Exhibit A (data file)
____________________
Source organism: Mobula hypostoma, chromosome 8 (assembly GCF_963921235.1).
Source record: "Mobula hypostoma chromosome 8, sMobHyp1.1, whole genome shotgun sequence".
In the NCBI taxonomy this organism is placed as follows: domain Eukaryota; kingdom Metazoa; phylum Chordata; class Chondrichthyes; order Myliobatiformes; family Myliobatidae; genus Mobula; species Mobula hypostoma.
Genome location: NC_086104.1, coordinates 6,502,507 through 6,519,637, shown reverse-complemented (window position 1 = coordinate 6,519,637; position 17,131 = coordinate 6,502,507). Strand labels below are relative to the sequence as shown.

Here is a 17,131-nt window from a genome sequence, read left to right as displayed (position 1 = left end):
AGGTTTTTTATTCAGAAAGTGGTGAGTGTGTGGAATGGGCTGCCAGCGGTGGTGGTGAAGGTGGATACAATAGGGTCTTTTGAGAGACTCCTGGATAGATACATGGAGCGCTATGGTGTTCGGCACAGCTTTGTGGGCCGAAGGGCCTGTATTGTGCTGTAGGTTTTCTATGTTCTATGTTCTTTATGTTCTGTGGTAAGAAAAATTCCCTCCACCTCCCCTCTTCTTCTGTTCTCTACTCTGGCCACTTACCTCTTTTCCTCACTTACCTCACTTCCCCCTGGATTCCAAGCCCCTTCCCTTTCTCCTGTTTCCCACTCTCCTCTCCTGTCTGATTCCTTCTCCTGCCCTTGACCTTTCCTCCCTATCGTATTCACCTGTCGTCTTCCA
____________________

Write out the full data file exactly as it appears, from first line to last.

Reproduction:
Source organism: Mobula hypostoma, chromosome 8 (assembly GCF_963921235.1).
Source record: "Mobula hypostoma chromosome 8, sMobHyp1.1, whole genome shotgun sequence".
In the NCBI taxonomy this organism is placed as follows: domain Eukaryota; kingdom Metazoa; phylum Chordata; class Chondrichthyes; order Myliobatiformes; family Myliobatidae; genus Mobula; species Mobula hypostoma.
Genome location: NC_086104.1, coordinates 6,502,507 through 6,519,637, shown reverse-complemented (window position 1 = coordinate 6,519,637; position 17,131 = coordinate 6,502,507). Strand labels below are relative to the sequence as shown.

Here is a 17,131-nt window from a genome sequence, read left to right as displayed (position 1 = left end):
AGGTTTTTTATTCAGAAAGTGGTGAGTGTGTGGAATGGGCTGCCAGCGGTGGTGGTGAAGGTGGATACAATAGGGTCTTTTGAGAGACTCCTGGATAGATACATGGAGCGCTATGGTGTTCGGCACAGCTTTGTGGGCCGAAGGGCCTGTATTGTGCTGTAGGTTTTCTATGTTCTATGTTCTTTATGTTCTGTGGTAAGAAAAATTCCCTCCACCTCCCCTCTTCTTCTGTTCTCTACTCTGGCCACTTACCTCTTTTCCTCACTTACCTCACTTCCCCCTGGATTCCAAGCCCCTTCCCTTTCTCCTGTTTCCCACTCTCCTCTCCTGTCTGATTCCTTCTCCTGCCCTTGACCTTTCCTCCCTATCGTATTCACCTGTCGTCTTCCA